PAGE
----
The resistance to changes in the osmolarity of boar sperm was used to measure the resistance of boar sperm cells against freezing/thawing. Semen was incubated for 5 min in different solutions ranging from about 600 mOsm to about 4000 mOsm, and at 4°C, 16°C or 37°(C (undisturbed media). This undisturbed media was constituted by NaCl, glycerol or glucose. This semen was then placed in an isoosmotic solution (disrupted solutions). Incubation in undisturbed media did not alter the percentages of viability or altered acrosomes, except when the initial incubation has been at 37°C and with osmolarities above 1000 mOsm. Viability and altered acrosome statistics were strongly modified in disrupted media. These effects are dependent upon the initial osmolarity of the media, but not upon the temperature. Pre-incubation with ouabain or amiloride did not affect spermatozoa incubated at 16°C in a 2211 mOsin, NaCl medium. However, in sperm incubated in this 2211 mOsm medium, and then rapidly placed in an isoosmotic solution, ouabain induced a decrease in viability and an increase in altered acrosomes. Amiloride did not affect the response of cells to the disrupted medium. Some significant correlations were observed among the percentages of altered acrosomes after hyperosomotic stress and some quality parameters of the fresh boar semen, especially the motion parameters. Although the resistance to hyperosmotic stress could be a valuable parameter in assessing fresh semen quality analysis, its usefulness in frozen-thawed semen is compromised, since other factors beside osmotic changes are involved in the resistance of boar semen to freezing-thawing. The Na+/K+, ouabain-dependent ATP-ase activity seems to be related to the mechanisms of resistance to hyperosmotic stress in boar sperm.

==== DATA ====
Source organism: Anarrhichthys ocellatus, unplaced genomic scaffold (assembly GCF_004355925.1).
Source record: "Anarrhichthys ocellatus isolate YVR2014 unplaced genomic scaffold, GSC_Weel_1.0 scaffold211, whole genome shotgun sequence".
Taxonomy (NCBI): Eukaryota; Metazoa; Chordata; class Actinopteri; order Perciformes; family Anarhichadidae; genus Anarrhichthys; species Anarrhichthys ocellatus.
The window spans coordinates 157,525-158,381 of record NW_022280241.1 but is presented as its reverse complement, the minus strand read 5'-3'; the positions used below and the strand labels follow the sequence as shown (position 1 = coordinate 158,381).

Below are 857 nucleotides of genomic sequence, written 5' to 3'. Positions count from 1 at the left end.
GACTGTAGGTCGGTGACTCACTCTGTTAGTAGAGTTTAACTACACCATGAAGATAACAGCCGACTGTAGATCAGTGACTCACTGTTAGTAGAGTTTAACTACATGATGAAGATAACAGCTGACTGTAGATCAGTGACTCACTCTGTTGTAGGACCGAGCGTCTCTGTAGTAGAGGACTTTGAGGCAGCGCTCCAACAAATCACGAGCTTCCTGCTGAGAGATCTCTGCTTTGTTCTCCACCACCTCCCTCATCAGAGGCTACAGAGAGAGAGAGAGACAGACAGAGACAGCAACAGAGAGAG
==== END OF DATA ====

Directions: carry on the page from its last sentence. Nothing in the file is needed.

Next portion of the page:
- Cold storage
- Osmotic stress
- Pig-male reproduction
Rodriguez Gil, J. E., Piedrafita Arilla, J., Rigau Mas, T. J., De La Cueva, F. I. C., & Pujol, R. (1997). Resistance to hyperosmotic stress in boar spermatozoa: The role of the ionic pumps and the relationship with cryosurvival. Animal Reproduction Science, 48(2-4), 301-315. https://doi.org/10.1016/S0378-4320(97)00061-4